Saturday, March 05, 2011

On goal-setting

Rick Salutin is partly right in describing the gap between the developing labour protests in North America with the ones that led to massive changes in decades past:
(L)abour’s high points in the past didn’t occur because unions thought they could help out progressive causes or buck up the GDP. Those were byproducts. The fuel was a moral convicition of the rightness of its own cause, as in its anthem, Solidarity Fovever: “It is we who ploughed the prairies, built the cities where they trade. . . Now we stand outcast and starving ’mid the wonders we have made/But the union makes us strong.”

That was heady stuff. It justified bold tactics and sacrifice because “we” workers, who created wealth, had seen it stolen by the owning class and doled back to us in meagre portions. “We” were creating a movement to reclaim our rightful inheritance, and that of all the dispossessed.

Canadian poet Milton Acorn wrote, “I have always treated the working class as kings in exile.” It was a moral myth (i.e., leaving aside how true it may be) that led to confidence and courage.

The current labour resurgence, so far, lacks that motivational grandeur. “No more givebacks,” “Don’t dilute our pensions,” “Save collective bargaining,” are all very defensible, but also defensive. They miss the urgent moral sense of justification in those earlier versions.

One component in the current crisis does have that moral intensity. It’s the widespread rage against the arrogant, greedy behaviour of big business and especially finance: the banksters and hedge fundies who demanded deregulation, peddled their useless monetary “devices” that brought on the apocalypse, then demanded a bailout, then more bailouts, while continuing to gobble bonuses and call for cutbacks in underfunded basics like education to pay for their own bailouts.

It’s revolting. It’s not even their original sins that elicit the disgust, it’s their subsequent graceless ingratitude. There’s some of the moral fury in reactions to this behaviour that was also found in the passion that fuelled the rise of labour in earlier eras.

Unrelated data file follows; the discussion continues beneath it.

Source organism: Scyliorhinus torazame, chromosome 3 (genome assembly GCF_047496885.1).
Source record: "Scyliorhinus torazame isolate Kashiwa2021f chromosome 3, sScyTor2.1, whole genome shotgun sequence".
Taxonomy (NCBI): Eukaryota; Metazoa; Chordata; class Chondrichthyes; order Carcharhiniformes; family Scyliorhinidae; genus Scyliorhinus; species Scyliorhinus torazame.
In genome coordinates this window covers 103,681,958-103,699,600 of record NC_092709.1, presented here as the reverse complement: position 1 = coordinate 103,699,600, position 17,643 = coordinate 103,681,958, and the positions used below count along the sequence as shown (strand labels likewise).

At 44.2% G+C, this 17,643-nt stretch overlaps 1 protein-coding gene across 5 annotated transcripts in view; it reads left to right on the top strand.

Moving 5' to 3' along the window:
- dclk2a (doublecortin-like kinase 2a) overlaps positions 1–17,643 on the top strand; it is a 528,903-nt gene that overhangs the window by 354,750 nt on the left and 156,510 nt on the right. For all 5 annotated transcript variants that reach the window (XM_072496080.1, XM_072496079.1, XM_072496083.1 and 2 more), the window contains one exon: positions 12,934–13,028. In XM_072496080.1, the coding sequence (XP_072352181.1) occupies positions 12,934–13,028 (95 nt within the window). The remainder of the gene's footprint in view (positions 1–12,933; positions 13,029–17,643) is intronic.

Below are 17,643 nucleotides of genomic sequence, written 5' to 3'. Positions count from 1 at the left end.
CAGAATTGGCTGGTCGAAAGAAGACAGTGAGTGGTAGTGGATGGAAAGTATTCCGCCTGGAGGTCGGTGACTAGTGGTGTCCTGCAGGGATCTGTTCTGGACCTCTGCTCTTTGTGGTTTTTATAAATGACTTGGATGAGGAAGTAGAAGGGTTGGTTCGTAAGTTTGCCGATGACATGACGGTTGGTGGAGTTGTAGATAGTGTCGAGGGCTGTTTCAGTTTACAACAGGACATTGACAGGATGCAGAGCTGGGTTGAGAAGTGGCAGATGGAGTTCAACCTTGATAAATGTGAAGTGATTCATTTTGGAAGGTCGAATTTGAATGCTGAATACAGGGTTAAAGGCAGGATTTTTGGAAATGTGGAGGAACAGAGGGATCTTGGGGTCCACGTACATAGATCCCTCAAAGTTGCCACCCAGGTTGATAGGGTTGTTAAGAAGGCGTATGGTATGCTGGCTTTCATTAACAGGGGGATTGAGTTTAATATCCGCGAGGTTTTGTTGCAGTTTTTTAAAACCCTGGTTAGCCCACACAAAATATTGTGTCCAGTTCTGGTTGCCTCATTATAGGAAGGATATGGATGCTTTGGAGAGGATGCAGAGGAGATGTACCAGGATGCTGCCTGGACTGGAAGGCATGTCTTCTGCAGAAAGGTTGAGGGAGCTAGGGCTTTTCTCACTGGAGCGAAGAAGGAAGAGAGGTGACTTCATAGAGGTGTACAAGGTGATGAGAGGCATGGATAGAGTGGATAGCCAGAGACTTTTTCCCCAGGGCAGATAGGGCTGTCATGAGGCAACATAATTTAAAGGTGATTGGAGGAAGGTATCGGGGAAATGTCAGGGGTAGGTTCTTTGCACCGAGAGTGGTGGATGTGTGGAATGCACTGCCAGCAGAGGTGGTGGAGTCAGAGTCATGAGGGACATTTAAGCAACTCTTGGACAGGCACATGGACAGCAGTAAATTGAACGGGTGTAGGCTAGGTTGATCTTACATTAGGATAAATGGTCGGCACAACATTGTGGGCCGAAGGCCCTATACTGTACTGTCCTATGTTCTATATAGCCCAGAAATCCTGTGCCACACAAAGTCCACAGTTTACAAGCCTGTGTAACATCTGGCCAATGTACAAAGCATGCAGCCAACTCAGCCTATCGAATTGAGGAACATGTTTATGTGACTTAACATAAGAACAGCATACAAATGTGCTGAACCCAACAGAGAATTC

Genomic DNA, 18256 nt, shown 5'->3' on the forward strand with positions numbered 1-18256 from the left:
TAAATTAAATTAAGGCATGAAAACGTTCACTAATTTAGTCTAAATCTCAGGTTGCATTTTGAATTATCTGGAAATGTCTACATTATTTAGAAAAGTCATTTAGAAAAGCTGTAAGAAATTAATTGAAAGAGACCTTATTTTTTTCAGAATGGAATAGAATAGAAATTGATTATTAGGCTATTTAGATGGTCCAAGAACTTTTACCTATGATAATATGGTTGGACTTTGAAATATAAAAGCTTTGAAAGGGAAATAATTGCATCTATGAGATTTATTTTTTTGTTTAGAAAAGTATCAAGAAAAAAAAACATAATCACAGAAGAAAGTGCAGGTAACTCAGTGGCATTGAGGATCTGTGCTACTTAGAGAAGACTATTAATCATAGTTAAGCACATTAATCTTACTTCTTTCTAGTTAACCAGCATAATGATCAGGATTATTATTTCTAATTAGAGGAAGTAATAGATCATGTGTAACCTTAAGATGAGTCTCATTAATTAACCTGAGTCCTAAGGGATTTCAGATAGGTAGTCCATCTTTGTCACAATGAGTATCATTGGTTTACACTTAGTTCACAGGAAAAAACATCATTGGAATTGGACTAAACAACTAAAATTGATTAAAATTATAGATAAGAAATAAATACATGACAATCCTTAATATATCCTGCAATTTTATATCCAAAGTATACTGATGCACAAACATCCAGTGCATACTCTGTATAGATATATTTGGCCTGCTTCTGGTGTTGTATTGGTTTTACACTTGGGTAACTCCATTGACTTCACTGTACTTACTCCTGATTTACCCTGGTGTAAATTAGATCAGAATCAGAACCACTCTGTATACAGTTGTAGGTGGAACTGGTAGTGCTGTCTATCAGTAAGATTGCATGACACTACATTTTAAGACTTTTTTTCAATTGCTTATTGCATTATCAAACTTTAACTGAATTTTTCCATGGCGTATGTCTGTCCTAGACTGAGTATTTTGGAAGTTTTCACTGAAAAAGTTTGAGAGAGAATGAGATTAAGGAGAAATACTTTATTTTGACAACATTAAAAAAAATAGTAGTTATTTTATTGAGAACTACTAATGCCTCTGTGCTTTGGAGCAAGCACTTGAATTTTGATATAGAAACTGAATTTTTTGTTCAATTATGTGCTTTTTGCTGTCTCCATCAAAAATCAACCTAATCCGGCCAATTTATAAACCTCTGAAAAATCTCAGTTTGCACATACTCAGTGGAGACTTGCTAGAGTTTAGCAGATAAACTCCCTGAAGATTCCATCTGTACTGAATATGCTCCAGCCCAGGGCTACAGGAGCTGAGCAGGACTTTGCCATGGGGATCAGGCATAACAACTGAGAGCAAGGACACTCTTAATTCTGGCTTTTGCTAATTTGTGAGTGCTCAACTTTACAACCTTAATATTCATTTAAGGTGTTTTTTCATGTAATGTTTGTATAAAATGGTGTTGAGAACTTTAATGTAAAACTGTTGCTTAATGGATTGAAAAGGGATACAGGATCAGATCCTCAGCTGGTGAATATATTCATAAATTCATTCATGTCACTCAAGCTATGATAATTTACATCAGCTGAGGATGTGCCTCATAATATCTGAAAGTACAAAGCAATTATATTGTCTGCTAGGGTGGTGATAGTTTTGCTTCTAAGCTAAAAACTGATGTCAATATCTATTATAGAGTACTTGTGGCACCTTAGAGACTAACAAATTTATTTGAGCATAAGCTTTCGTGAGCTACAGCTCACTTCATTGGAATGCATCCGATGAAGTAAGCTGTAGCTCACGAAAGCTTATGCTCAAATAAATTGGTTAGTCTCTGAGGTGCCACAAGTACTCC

Now, I'm in agreement that there's a need to harness the justified public outrage over the behaviour of the corporate sector toward greater ends. But the larger point seems to be that both of the parts of the current protests are largely oriented toward preserving something seen as a status quo from a policy perspective - whether it be the rights and benefits of union members and public employees, or the obligation of big business to contribute at least something considered its current fair share to the society which makes its profits possible.

What's lacking, though, is the sense that there are some realizable gains which are both consistent with the moral message, and within reach from a policy standpoint. Yes, there are some issues being discussed which have the potential (a guaranteed annual income, pharmacare and child care ranking high on the list) - but there's been precious little connection so far between the lack of contribution from those with the most, and the failure to make any progress for everybody else.

Of course, there are separate issues involved in trying to determine which issues to then present as the main goals of a movement. But even if we can't agree in advance on what to push, it's well worth placing a far greater emphasis on what a reasonable tax structure and labour policy would mean in terms of public benefits - and making the case that such changes are morally right as well as beneficial to voters.

[Edit: fixed typo.]

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